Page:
Andrew Yang Says Suggesting He Isn’t a Real New Yorker Is Racist

Andrew Yang with his wife, Evelyn, at the Rally Against Hate in New York on March 21. Photo: Alexi Rosenfeld/Getty Images

Throughout his mayoral campaign, Andrew Yang has faced questions about his authenticity as a New Yorker. Before he had even entered the race, his rivals criticized him for fleeing the Manhattan apartment he lives in with his family for his second home in New Paltz at the height of the pandemic. A day after announcing his candidacy, Yang drew more mockery for a tweet celebrating a local “bodega” that is actually a gourmet deli. Since then, the front-runner has generated a steady stream of gaffes with some raising questions about his knowledge of the city and others merely sparking social-media debate over his personal tastes.

The latest example falls into the latter category: During an appearance on Ziwe Fumudoh’s Showtime talk show, Ziwe, this week, the candidate professed his love for the Times Square subway stop.

“It’s my stop, so Times Square,” Yang answered, when asked to name his favorite station. “It’s big. It’s cavernous. There are entertainers there. What’s not to like?”

But on Monday, the discussion around Yang’s identity as a New Yorker evolved into a larger and far more serious controversy when New York Daily News cartoonist Bill Bramhall tweeted out a political cartoon depicting Yang exiting the Times Square subway station while an onlooker in a souvenir shop remarks, “The tourists are back!”

Critics said portraying Yang — who was born and raised in New York
State and has lived in the city for 25 years — as a tourist plays into offensive tropes that otherize Asian Americans and paint them as foreigners in the place of their birth.

“This is disgusting and wrong,” the Asian American and Pacific Islanders Victory Alliance said in a tweet responding to the cartoon. “Every single day Asian Americans have to fight the notion that we are foreigners. We are here and we’re not going anywhere.”

Yang’s wife, Evelyn, weighed in as well, tweeting on Monday, “I can’t believe my eyes. To publish this racist disfiguration of @AndrewYang as a tourist, in NYC where I was born, where Andrew has lived for 25 years, where our boys were born, where 16% of us are Asian and anti-Asian hate is up 900%. #StopAsianHate.”

Andrew Yang addressed the controversy at a Tuesday-afternoon press conference held outside a Queens subway station where an Asian man had been pushed onto the tracks earlier this week, tying the attacks on himself to the increase in hate crimes across the city.

“Hate is tearing our city apart, and we need it to stop, we need it to end,” the candidate said. “Some of my opponents in this race have actually characterized some of us as being more New York than others — as if some of us belong here more than other people,” Yang said. “And I am here to say that that is wrong. None of us is more New York than anyone else. We all belong here.”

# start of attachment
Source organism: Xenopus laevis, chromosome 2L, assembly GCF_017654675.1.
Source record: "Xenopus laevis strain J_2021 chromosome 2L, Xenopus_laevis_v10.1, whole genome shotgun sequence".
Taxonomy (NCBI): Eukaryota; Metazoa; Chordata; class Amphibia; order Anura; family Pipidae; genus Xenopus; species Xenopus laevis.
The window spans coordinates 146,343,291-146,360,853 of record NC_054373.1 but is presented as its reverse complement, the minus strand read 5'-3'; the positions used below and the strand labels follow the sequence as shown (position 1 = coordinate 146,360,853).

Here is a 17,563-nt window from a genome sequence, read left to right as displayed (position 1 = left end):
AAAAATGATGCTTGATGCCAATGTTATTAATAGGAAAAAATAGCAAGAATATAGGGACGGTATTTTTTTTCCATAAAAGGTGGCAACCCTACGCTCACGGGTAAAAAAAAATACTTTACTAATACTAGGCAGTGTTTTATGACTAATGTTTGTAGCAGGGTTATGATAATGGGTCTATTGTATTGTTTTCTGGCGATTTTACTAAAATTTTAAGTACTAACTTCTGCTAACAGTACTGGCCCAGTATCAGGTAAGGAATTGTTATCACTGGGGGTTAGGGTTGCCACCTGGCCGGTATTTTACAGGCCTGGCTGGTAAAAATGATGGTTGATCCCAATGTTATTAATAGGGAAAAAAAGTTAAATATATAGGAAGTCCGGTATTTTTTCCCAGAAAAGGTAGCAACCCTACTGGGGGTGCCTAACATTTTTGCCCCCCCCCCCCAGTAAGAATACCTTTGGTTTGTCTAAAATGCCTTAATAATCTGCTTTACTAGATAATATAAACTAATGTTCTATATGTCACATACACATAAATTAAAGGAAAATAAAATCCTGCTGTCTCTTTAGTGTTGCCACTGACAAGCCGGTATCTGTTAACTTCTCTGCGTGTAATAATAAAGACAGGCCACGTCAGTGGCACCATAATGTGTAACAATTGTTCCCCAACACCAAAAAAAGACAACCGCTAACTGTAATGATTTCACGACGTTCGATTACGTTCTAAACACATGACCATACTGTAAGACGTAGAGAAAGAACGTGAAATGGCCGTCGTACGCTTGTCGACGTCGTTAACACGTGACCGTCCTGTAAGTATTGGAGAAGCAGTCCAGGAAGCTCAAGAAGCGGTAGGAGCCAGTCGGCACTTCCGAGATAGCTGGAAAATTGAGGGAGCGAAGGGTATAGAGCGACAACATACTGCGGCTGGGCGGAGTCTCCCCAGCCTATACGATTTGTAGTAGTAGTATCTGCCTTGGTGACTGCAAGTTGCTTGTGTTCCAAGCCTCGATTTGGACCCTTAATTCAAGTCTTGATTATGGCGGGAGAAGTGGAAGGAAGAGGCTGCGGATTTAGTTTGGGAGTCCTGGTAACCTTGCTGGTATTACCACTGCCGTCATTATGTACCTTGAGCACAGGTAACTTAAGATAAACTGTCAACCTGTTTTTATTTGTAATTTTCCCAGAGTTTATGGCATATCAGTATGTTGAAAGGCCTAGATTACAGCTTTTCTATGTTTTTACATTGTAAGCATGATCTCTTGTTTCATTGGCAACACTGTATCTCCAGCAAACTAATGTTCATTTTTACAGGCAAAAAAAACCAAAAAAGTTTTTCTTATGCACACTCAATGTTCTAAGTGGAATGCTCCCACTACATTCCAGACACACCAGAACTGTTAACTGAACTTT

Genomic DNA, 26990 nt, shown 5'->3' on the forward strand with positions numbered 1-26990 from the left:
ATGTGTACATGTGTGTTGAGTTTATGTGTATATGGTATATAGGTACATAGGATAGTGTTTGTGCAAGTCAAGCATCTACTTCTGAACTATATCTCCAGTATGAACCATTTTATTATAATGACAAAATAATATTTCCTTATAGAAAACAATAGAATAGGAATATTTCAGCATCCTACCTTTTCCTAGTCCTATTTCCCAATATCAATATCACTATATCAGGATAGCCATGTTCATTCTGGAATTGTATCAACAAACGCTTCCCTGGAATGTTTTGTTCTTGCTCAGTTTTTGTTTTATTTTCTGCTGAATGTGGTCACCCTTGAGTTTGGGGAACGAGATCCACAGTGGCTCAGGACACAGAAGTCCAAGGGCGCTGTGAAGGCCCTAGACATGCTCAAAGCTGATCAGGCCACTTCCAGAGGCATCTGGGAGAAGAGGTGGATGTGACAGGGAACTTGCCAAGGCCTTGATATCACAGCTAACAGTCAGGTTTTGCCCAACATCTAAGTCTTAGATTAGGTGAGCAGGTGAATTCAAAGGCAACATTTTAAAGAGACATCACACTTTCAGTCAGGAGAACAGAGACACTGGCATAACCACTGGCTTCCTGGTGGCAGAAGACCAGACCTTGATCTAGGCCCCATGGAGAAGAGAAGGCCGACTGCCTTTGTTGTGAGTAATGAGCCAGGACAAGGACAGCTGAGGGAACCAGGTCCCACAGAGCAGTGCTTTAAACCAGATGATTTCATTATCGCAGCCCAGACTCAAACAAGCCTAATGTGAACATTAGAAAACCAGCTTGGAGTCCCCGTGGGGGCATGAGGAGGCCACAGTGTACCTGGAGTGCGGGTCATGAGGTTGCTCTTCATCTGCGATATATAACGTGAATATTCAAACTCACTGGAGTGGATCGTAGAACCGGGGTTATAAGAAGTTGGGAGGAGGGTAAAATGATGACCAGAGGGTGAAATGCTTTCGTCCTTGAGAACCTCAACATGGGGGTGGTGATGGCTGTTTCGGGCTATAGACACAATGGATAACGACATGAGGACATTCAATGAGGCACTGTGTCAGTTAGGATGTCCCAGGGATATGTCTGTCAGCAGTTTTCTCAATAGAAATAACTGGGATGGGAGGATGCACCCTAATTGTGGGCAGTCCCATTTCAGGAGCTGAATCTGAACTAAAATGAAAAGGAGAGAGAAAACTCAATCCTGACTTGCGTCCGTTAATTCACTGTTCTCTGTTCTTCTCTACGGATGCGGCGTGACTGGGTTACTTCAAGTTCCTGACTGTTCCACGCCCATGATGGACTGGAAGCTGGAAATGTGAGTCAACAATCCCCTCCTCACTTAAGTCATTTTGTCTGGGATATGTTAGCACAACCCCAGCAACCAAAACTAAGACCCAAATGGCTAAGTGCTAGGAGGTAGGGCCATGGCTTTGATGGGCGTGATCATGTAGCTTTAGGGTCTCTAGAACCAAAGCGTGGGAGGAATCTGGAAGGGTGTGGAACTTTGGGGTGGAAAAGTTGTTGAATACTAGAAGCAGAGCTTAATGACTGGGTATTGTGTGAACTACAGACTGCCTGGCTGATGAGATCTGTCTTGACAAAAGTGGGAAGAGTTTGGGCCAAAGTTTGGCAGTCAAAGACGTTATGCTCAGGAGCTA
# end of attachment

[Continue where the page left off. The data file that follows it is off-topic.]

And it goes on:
Evelyn Yang, who grew up in Queens, added, “Anytime someone implies that we are not New Yorkers, that we are not from here, that we don’t belong here, that we should go back to where we came from, it is exactly what it sounds like. It’s racism.”

As Politico reported, she said the cartoon also “disfigured” her husband’s face, depicting him with “overtly beady, slanted eyes.” Yang said she and her husband told the paper, “This is unacceptable. This is racist. This perpetuates the trope of the Asian foreigner.”

Mayoral candidate Maya Wiley denounced the cartoon as well, tweeting, “@AndrewYang should not have to endure this. No New Yorker who is Asian or Pacific Islander should. This is an offensive cartoon and we all have an obligation to call it out.”

Despite complaints and Yang’s request to remove the cartoon, which originally appeared online only, the Daily News published the drawing in its print edition.

Daily News editorial-page editor Josh Greenman released a statement defending the cartoon.

“Andrew Yang is a leading contender to be mayor of New York City, and as commentators, his opponents and The News editorial board have recently pointed out, he’s recently revealed there are major gaps in his knowledge of New York City politics and policy. Nor has he ever voted in a mayoral election,” Greenman said. “Bill Bramhall’s cartoon is a comment on that, period, end of story. This is not a racial stereotype or racist caricature.”

Greenman noted that the print version was modified after “people reacted badly” to the way Yang’s eyes were depicted. “Bill altered the drawing out of sensitivity to those concerns, without changing the concept of the cartoon, which he and we stand by,” he said.

On Tuesday afternoon, the Daily News tweeted out the Yang cartoon again, alongside old Bramhall cartoons featuring unflattering depictions of Andrew Cuomo, Matt Gaetz, and Michael Bloomberg. “Politics is a tough game in NYC,” the tweet read.

Andrew Yang: Saying I’m Not a Real New Yorker Is Racist